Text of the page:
Squeaky ‘Clean’ Deception: How safe are your personal care products, really?

Many human ailments are correlated with repeated exposure to toxins over time[1]. Here, I do not refer to the common cold, but instead complex, multifactorial conditions such as diabetes, endocrine disorders, and cancer.

These toxins can be found in the food we eat, the environments we live in and the products we use. Women, especially, may be frequently exposed to them through a myriad of makeup, skincare, nail polish and hair dye.

This is supported by the finding that, on average, American women are exposed to 168 unique chemicals daily and men are exposed to 85[2]. I am talking about chemicals found in consumer goods that are ubiquitous in our era, the usage of which is unprecedented in human history.

Like me, you may have noticed that the word ‘clean’ has become less of a reliable accreditation and more of a marketing catchphrase. And it’s working. ’Clean’ cosmetics are proliferating everywhere. Two leading beauty retailers in Australasia, Mecca and Sephora, dedicate an entire section of their online stores to the word.

I have been fooled by the clean claim — a number of times.

Let’s first look at BioOil, developed for a range of skincare uses. The company proudly reports the product to be a consummation of good science and clinical research. It appears BioOil’s ‘clinical research’ has bypassed a review of the safety of its ingredients, or if its launch preceded the publication of those studies, then a willful ignorance of the evidence that has now surfaced. For this product, the Environmental Working Group’s (EWG) Skin Deep database rates it a 7/10, reporting high concerns for bioaccumulation and moderate concerns for non-reproductive organ toxicity.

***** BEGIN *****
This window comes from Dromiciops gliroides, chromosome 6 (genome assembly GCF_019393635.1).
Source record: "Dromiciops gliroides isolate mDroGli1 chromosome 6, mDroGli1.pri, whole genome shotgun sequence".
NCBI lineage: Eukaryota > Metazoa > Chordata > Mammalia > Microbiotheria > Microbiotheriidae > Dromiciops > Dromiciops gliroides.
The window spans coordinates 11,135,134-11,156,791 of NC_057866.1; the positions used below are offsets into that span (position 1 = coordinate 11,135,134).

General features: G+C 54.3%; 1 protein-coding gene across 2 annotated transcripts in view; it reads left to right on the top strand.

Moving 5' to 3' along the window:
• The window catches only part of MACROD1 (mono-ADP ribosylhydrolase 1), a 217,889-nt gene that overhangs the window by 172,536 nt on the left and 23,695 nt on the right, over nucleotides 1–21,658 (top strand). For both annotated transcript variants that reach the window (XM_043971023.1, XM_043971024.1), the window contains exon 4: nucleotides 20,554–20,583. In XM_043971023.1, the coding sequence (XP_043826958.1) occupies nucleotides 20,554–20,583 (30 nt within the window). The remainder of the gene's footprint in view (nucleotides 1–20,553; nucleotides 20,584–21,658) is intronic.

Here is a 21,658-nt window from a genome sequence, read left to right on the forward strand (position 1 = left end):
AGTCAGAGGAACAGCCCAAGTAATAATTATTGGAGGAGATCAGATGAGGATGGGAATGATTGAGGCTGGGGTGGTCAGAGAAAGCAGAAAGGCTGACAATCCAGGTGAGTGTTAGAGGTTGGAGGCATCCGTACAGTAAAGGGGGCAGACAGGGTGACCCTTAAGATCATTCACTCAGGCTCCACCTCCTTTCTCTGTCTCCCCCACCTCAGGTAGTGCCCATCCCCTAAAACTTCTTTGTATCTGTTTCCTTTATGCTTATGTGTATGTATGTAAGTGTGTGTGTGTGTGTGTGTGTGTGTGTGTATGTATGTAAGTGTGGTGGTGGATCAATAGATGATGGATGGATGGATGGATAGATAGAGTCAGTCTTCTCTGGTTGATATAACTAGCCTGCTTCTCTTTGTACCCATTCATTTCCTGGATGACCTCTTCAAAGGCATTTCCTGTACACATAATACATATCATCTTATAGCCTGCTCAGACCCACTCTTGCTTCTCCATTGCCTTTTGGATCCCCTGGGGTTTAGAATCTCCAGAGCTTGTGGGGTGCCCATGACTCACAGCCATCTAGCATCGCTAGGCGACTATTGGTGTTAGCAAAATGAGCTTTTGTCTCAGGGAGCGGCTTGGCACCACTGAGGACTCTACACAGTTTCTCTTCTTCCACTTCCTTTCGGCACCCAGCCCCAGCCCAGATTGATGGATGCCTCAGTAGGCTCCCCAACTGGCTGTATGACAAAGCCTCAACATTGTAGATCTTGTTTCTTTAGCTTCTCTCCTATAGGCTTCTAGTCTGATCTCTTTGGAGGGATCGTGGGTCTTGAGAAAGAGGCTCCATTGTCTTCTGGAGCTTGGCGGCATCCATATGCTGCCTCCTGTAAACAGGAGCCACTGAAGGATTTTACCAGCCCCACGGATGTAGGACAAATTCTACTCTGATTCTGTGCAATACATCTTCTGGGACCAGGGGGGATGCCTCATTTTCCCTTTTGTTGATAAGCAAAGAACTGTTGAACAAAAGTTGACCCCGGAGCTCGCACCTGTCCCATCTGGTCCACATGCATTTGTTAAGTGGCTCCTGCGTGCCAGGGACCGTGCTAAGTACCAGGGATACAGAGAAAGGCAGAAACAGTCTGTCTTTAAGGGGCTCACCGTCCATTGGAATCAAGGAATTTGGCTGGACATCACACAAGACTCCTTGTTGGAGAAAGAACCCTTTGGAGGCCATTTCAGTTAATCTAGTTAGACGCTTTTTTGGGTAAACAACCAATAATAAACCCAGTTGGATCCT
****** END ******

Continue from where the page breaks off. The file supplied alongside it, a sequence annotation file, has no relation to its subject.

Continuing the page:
Contrary to most scales, a high score on the Skin Deep database is not indicative of being ‘better’. In fact, it’s the opposite. As this scale ascends, safety concerns such as developmental and reproductive toxicity, allergies, and immunotoxicity are more likely to be cited. Just reminding you that BioOil is the stuff that is often recommended for pregnant women to rub on their stomachs.

I have also purchased a concealer made by Tarte cosmetics. Its cheerful box was branded with a bright green ‘clean’ tick to reinforce the saleswomen’s assertion that Tarte is, in fact, a clean brand, after I asked her to suggest suitable candidates for my makeup bag. Brands willingly make us look gullible when we later find out they’re not so clean after all — the concealer got a 6/10 on Skin Deep, citing high concern for endocrine disruption and bioaccumulation (EWG, 2019).

What really took the cake was a BareMinerals ‘clean’ foundation I purchased last year. On the Skin Deep database, not all products are listed, but you can search for individual ingredients’ scores. I investigated several of the first listed ingredients to find most were scoring 6s — not terrible — but definitely not ‘so pure you can sleep in it’ as its box boldly claimed.

Concluding Remarks

Presently, we just do not have the data to evaluate how detrimental regular, accumulative exposure to chemicals in personal use products are to our long-term health outcomes.

That does not mean we should disregard any concerns, quoting a lack of data (recall that in the 1930s smoking was lauded for its health benefits).

I can conclude from the extensive product searches I have conducted on the Skin Deep database that truly clean products with good ratings are the minority.